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10 ways to stand out in a crowded inbox

Starting to feel like all your efforts in sending those fundraising emails are for nothing? You’re not alone in experiencing less than ideal open rates. And lucky for you and your nonprofit, we’re sharing a few simple changes you can implement today — so your emails finally get noticed in a donor’s inbox.

Keep it (very) short:

A one-word subject line — or even more daring, a number — draws the eye and piques the curiosity.

Emote:

As emojis in subject lines or sender names become more common, be sure your use of smileys and cats are as clever and relevant as possible.

Personalize:

If possible, use personalization in subject lines. Combine with personal language (“Jane, have you read this?”) and an individual sender (“John, Acme Co.”) for the appearance of a personal email.

Go beyond the subject line:

Preview text – that line of copy displayed next to the subject line in an inbox – provides a space to continue what the subject line started. Consider the above example, combined with a relevant preview text. (Subject: “Jane, have you read this?” Preview text: “You should!”)

Try a new face:

A different sender name might reawaken waning interest in your emails as your organization name becomes a familiar presence in inboxes. If you're already doing this, try using an email address as the sender name.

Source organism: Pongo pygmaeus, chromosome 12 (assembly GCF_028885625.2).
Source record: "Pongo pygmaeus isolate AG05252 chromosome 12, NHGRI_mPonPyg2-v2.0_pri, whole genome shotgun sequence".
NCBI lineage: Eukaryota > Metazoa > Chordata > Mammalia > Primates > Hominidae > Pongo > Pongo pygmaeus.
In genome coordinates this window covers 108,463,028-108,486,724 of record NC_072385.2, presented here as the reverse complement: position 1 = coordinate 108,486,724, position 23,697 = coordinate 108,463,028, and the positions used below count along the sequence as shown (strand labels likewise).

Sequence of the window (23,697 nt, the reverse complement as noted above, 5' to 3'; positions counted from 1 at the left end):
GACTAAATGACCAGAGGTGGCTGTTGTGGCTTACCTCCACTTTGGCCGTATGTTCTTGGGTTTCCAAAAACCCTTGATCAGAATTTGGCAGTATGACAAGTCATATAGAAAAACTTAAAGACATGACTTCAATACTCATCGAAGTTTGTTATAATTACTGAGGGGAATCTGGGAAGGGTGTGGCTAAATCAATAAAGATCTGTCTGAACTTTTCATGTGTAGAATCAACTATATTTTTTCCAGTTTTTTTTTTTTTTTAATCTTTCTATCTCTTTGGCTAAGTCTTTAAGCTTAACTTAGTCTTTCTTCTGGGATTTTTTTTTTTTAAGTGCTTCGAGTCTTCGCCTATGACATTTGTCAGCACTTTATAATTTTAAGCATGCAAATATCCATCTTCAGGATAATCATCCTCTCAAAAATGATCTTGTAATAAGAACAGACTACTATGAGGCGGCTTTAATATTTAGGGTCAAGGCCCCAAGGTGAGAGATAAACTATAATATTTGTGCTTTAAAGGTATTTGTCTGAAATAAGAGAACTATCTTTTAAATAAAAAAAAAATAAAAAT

Send it again:

Resending an email to non-openers, or to the same list with a note above your original content might not boost the open rate, but it can raise the total number of opens for a mailing. Tip: Add “Fwd:” or “Re:” to your subject line — in some email clients this will thread the resend with the original email.

Time for a change:

Go beyond the reliable Tuesday and Thursday morning send times by testing evening and weekend sends. Consider resending a Tuesday email to non-openers over the weekend – you might just engage a new audience.

“Notice” gets noticed:

Subject lines that read like official messages (e.g. “Notice,” “Alert,” “Your Status Update,” “Your Membership Update,” etc.) boldly oblige constituents to open emails. The increase in open and response rates will make up for the slight uptick in unsubscribes.

Abide by the rules:

Exclamation points, all caps and symbols such as dollar signs might express urgency, but they also trigger spam filters and ultimately hurt deliverability. Better to send the right emails to the right audiences than risk your reputation as a sender.

Test, test, test:

The content and tactics that work for one organization may not work for another — they might not even work across an organization’s different lists. So test — again and again — to reach an understanding of how content can be customized for audience preferences.

Keith Gotcliffe

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Keith Gotcliffe

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